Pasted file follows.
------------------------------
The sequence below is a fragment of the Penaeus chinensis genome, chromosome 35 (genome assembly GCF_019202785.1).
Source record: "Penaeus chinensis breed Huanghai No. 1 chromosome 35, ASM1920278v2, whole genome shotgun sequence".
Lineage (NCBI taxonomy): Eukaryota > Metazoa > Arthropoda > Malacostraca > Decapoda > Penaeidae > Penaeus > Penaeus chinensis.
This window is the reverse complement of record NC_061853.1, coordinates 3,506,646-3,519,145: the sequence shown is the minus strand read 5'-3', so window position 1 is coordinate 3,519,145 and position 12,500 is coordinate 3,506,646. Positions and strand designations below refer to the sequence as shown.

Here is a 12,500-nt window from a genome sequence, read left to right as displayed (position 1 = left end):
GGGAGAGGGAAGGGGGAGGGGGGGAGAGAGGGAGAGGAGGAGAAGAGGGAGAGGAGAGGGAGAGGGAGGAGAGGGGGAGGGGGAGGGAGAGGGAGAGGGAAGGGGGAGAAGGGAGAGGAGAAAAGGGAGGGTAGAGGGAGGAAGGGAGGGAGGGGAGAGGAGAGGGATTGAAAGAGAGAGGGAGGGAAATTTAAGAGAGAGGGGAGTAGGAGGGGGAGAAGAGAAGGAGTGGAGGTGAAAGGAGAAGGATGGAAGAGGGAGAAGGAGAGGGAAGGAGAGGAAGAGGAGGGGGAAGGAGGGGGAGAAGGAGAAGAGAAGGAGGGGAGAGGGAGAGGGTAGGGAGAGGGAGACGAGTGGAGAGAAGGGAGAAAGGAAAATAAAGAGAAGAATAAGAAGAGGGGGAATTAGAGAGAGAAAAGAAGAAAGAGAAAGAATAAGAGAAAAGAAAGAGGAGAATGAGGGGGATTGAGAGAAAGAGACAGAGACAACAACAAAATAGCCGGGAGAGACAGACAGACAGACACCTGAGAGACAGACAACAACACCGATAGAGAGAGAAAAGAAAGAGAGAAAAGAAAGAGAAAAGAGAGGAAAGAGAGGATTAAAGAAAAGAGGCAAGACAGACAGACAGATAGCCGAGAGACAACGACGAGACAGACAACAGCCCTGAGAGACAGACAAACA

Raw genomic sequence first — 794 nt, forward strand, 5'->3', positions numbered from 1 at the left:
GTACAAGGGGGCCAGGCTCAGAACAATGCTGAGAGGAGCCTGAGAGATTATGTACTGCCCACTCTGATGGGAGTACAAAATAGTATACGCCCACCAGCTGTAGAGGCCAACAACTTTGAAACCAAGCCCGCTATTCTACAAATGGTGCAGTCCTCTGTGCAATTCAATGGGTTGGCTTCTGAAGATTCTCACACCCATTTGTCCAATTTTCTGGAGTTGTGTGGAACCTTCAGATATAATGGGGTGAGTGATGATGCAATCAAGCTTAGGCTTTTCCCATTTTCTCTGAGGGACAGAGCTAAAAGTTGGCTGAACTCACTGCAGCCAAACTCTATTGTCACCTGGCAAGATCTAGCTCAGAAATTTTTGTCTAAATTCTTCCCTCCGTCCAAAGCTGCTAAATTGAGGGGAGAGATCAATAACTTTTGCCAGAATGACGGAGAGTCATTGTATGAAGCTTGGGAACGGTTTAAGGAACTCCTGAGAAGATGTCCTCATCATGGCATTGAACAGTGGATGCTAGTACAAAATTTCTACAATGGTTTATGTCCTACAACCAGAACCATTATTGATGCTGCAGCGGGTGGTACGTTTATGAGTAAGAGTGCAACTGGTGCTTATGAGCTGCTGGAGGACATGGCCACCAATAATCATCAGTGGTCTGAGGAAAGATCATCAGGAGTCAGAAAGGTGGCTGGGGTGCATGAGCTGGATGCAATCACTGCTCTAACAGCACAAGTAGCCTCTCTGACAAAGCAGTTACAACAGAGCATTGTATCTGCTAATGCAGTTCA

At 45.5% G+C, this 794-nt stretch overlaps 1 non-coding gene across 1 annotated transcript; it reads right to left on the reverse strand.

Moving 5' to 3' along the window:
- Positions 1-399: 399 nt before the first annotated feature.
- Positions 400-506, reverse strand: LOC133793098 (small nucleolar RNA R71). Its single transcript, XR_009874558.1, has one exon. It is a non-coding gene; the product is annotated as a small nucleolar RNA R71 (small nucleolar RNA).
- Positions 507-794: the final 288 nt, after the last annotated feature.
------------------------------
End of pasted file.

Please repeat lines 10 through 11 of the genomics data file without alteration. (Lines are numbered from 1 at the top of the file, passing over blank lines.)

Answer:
Moving 5' to 3' along the window:
- Positions 1-399: 399 nt before the first annotated feature.